The Angel of Yahweh and our Worship
“The Angel of Yahweh went up from Gilgal to Bokiym. And he said, ‘I caused you to come up from Egypt and brought you to the land which I swore to your Fathers and I said, ‘I will not break my covenant with you — eternally.’’”
If you have been following along with me for any length of time, you are familiar with the figure of “The Angel of Yahweh.” In short, this figure is the pre-incarnate Christ, the second member of the Trinity before he took flesh to himself. If this is a new notion for you, take some time to look up the references…he shows up all over the place and he says and does some remarkable things. Hagar, for example, associates the Angel of Yahweh with God himself (Genesis 16:13). When God asks Abraham to sacrifice Isaac, the Angel of Yahweh appears and commends Abraham that he has not withheld his son from “me” (Genesis 22:12). In guiding Jacob as to which sheep to choose of Laban’s flock, the Angel of Yahweh addresses him and says, “I am the God of Bethel.” When Samson’s birth is foretold by the Angel of Yahweh, Manoah asks him his name. The Angel’s response is that the name is “Wonderful” (Judges 13:18), a name that Isaiah attributes to Christ (Isaiah 9:6). And of course, in Zechariah’s vision, the Angel of Yahweh is seen as re-clothing Joshua the High Priest (a visual reputation of the imputation of God’s righteousness). When he does so, the Angel of Yahweh states, “I have taken away your iniquity and will clothe you in righteousness” (Zechariah 3:4).
Here, we again have a statement from the Angel of Yahweh, that he is responsible for bringing the Israelites out of Egypt, a reference to Exodus 14:19. Later, in the New Testament, Jude states that it is Jesus who led the Israelites out of Egypt (Jude 5). Sometimes this language throws people off a bit because we are used to thinking of angels as created beings. In fact, a number of cults over the generations have tried to use this language to imply that Jesus was a created being — Mormonism being a modern example of those who make this error, though the ancient gnostics were quick to go in this direction as well. Yet, we must remember that the Hebrew word that we translate as angel is ךְAaVlAm (malak), which means, “messenger.” Whether this is a heavenly messenger or a human messenger is determined by context…and similarly, whether this messenger is divine is again determined by the context…in this case, given all the language about this person, it can be none other than the Eternal Son of God…prior to his incarnation.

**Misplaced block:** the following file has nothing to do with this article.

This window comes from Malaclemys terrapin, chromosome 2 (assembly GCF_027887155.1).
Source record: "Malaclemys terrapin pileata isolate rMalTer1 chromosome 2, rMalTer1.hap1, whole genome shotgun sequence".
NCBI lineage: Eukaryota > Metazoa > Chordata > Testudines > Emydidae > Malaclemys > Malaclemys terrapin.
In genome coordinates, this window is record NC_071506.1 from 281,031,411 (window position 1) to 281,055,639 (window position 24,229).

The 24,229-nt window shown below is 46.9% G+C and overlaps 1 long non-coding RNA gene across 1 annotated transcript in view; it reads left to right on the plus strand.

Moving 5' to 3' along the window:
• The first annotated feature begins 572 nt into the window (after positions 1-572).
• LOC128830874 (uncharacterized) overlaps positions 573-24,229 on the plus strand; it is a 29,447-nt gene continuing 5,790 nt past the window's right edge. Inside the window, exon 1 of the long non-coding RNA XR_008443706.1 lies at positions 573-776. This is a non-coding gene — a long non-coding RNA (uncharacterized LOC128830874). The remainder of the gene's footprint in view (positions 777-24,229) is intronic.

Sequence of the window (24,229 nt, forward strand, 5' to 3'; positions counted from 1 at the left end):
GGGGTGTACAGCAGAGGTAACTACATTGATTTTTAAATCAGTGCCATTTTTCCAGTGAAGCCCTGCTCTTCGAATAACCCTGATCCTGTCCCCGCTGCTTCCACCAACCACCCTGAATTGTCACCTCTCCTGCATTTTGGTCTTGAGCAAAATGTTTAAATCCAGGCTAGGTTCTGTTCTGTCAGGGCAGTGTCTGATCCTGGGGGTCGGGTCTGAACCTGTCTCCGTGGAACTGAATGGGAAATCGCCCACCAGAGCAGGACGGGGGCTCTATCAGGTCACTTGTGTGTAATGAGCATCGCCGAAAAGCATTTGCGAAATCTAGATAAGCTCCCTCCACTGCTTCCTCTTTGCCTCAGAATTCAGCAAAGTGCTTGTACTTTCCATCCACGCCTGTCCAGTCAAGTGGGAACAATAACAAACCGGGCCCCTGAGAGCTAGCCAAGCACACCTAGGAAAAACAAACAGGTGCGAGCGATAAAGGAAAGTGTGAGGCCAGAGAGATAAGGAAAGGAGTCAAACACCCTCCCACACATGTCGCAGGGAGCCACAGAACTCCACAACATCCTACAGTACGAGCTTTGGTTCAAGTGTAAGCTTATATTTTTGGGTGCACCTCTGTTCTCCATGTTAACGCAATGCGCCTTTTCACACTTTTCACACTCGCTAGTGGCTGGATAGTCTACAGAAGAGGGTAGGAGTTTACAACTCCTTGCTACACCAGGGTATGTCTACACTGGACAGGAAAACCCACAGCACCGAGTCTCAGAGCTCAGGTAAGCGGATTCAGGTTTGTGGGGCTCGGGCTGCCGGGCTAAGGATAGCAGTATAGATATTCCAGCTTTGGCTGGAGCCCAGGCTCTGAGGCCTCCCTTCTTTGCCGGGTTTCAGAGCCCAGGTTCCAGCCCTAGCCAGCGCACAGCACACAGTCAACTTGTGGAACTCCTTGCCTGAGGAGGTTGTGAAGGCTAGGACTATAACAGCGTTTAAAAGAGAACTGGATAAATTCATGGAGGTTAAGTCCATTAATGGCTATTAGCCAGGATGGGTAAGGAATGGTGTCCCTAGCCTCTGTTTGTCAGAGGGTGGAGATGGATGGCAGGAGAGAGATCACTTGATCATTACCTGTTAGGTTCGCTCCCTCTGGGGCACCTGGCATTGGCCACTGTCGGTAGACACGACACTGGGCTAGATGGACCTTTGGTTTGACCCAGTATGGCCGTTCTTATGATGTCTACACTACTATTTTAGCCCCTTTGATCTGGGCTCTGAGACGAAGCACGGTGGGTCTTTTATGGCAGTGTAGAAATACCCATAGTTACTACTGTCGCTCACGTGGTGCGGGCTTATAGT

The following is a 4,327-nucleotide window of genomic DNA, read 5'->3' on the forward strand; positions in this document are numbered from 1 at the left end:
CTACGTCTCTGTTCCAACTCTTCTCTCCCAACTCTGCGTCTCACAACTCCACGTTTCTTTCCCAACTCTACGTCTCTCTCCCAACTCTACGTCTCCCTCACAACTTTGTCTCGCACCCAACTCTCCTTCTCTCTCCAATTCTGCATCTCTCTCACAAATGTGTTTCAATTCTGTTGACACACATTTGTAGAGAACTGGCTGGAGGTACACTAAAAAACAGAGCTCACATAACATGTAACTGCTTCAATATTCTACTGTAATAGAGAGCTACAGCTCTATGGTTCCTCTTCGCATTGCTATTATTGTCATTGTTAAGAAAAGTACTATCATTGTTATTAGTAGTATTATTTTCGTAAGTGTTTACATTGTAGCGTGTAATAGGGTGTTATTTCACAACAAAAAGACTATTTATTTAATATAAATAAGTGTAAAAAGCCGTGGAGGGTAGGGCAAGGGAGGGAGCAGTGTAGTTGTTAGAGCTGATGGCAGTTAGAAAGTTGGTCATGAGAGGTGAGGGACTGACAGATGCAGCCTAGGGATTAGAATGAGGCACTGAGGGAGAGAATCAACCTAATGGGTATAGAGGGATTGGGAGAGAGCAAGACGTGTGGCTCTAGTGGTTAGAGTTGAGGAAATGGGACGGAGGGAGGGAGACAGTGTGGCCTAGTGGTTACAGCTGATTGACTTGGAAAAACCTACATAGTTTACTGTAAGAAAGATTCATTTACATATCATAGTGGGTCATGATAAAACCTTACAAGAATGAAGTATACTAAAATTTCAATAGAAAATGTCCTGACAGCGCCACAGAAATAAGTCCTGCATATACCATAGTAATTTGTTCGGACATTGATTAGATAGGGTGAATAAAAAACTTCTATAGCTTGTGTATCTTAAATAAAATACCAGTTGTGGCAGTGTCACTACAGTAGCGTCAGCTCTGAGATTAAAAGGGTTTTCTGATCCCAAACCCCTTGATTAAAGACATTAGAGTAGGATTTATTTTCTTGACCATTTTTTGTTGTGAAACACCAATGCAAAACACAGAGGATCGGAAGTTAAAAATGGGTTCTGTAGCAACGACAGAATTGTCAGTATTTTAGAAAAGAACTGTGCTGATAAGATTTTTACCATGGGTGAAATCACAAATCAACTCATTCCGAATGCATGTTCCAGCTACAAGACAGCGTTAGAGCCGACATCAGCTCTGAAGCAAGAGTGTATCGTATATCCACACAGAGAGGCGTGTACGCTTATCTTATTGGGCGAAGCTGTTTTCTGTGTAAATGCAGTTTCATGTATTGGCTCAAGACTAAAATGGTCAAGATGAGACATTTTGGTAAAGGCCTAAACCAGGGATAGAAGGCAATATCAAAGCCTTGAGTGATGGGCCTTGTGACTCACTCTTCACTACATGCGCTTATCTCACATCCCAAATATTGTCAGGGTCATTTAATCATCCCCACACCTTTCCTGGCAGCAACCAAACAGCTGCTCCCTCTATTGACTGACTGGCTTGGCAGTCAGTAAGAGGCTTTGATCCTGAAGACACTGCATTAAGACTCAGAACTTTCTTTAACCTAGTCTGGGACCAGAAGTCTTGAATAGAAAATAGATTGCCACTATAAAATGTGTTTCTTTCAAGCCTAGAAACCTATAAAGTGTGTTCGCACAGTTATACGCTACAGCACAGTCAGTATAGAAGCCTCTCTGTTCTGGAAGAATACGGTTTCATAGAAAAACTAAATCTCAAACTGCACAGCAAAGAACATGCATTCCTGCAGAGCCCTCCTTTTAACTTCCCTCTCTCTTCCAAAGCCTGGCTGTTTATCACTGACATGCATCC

What is significant about this observation is not only the understanding of who this figure is, but it is the recognition that the Eternal Son was not dormant during the eras of time between the creation and the incarnation. What a study of this figure will be quick to illustrate is just how active our savior has been in the deliverance of his people throughout the Old Testament accounts and then again into the New Testament account. What a gift it is that the scriptures point out the labors of our Savior throughout the ages…it is a gift that should drive us to appreciate his labors more greatly, stand in awe of his willingness to take on flesh and suffer for us, and drive us to worship him all the more. Such is the way it is and should always be when we approach the Word of our wonderful God.
Two more observations should be made of this verse. The first is the use of the hiphil stem for the majority of the verbs in this verse. In the Hebrew, the hiphil typically communicates causative force…in this case, it was God who caused the people “to go up” from Egypt and who caused the people to be “brought into” the land and further who will cause the covenant to be unbroken (at least God’s side of the covenant). It is a reminder to us that it was not by Israel’s cunning or strength that they came out of Egypt nor would it be Israel’s righteousness that causes God to remain faithful. It is God who has done these things and God who should be given the credit for doing these things. Such is the same with us…anything good in our lives or anything that we have done that is worthy of honor — all of the honor and praise should be given to God himself, for he has done these things in and through us.
Finally, we see the affirmation of the covenant — a covenant that God will preserve with his people eternally. It is a covenant that this Angel of Yahweh, God’s Son, will make good with his own blood. What a sign of grace that the one who will fulfill the covenant for a wicked and rebellious people is the one who communicates that promise to the same people. And again, that realization should drive us to worship…and to obedience.